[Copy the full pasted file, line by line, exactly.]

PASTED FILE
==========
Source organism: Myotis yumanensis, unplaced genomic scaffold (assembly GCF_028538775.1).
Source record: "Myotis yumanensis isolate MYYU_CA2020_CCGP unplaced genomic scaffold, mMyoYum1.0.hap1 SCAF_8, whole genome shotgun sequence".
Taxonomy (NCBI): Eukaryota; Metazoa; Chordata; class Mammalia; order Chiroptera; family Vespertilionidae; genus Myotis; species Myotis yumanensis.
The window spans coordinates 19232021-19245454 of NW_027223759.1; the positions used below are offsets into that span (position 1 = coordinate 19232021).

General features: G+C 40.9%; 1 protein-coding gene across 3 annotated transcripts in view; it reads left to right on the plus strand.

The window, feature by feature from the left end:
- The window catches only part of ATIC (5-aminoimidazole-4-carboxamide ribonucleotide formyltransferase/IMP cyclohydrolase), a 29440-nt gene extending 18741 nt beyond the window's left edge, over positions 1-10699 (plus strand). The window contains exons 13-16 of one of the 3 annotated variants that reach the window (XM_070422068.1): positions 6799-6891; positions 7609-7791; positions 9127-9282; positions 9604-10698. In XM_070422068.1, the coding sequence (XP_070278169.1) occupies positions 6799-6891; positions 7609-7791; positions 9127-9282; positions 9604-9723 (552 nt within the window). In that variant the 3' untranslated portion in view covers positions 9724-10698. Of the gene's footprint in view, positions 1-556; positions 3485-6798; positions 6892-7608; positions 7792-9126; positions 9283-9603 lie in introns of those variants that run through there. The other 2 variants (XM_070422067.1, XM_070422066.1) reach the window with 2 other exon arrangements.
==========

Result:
Source organism: Myotis yumanensis, unplaced genomic scaffold (assembly GCF_028538775.1).
Source record: "Myotis yumanensis isolate MYYU_CA2020_CCGP unplaced genomic scaffold, mMyoYum1.0.hap1 SCAF_8, whole genome shotgun sequence".
Taxonomy (NCBI): Eukaryota; Metazoa; Chordata; class Mammalia; order Chiroptera; family Vespertilionidae; genus Myotis; species Myotis yumanensis.
The window spans coordinates 19232021-19245454 of NW_027223759.1; the positions used below are offsets into that span (position 1 = coordinate 19232021).

General features: G+C 40.9%; 1 protein-coding gene across 3 annotated transcripts in view; it reads left to right on the plus strand.

The window, feature by feature from the left end:
- The window catches only part of ATIC (5-aminoimidazole-4-carboxamide ribonucleotide formyltransferase/IMP cyclohydrolase), a 29440-nt gene extending 18741 nt beyond the window's left edge, over positions 1-10699 (plus strand). The window contains exons 13-16 of one of the 3 annotated variants that reach the window (XM_070422068.1): positions 6799-6891; positions 7609-7791; positions 9127-9282; positions 9604-10698. In XM_070422068.1, the coding sequence (XP_070278169.1) occupies positions 6799-6891; positions 7609-7791; positions 9127-9282; positions 9604-9723 (552 nt within the window). In that variant the 3' untranslated portion in view covers positions 9724-10698. Of the gene's footprint in view, positions 1-556; positions 3485-6798; positions 6892-7608; positions 7792-9126; positions 9283-9603 lie in introns of those variants that run through there. The other 2 variants (XM_070422067.1, XM_070422066.1) reach the window with 2 other exon arrangements.